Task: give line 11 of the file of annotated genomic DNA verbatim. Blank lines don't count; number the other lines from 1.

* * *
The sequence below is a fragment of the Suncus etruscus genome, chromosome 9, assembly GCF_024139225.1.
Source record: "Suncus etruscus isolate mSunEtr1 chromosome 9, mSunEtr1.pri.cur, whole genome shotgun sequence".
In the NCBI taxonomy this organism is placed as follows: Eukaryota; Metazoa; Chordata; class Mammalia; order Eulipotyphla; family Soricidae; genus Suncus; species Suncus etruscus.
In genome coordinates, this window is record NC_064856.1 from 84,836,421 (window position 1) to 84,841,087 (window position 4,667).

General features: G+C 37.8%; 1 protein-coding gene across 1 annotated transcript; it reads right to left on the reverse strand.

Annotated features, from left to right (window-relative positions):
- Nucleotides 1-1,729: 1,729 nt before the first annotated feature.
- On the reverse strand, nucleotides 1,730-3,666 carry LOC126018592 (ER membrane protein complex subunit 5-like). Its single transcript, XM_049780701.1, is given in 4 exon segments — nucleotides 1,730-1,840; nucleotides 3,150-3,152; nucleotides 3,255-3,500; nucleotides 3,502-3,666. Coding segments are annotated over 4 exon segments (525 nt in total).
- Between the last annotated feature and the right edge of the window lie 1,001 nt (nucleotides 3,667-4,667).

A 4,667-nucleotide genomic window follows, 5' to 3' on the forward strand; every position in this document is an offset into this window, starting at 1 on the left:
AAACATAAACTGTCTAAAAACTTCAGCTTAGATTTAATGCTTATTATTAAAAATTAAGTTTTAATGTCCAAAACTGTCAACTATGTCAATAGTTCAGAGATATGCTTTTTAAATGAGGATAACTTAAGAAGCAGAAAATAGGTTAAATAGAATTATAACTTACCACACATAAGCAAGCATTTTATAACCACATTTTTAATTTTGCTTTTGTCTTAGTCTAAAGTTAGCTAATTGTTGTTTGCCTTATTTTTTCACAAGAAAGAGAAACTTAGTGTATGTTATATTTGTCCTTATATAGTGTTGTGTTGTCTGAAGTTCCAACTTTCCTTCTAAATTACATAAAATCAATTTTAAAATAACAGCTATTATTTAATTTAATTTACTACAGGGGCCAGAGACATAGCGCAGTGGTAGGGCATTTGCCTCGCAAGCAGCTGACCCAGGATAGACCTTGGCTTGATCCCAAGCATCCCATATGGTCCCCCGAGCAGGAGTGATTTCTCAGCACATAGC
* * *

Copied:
AAACATAAACTGTCTAAAAACTTCAGCTTAGATTTAATGCTTATTATTAAAAATTAAGTTTTAATGTCCAAAACTGTCAACTATGTCAATAGTTCAGAGATATGCTTTTTAAATGAGGATAACTTAAGAAGCAGAAAATAGGTTAAATAGAATTATAACTTACCACACATAAGCAAGCATTTTATAACCACATTTTTAATTTTGCTTTTGTCTTAGTCTAAAGTTAGCTAATTGTTGTTTGCCTTATTTTTTCACAAGAAAGAGAAACTTAGTGTATGTTATATTTGTCCTTATATAGTGTTGTGTTGTCTGAAGTTCCAACTTTCCTTCTAAATTACATAAAATCAATTTTAAAATAACAGCTATTATTTAATTTAATTTACTACAGGGGCCAGAGACATAGCGCAGTGGTAGGGCATTTGCCTCGCAAGCAGCTGACCCAGGATAGACCTTGGCTTGATCCCAAGCATCCCATATGGTCCCCCGAGCAGGAGTGATTTCTCAGCACATAGC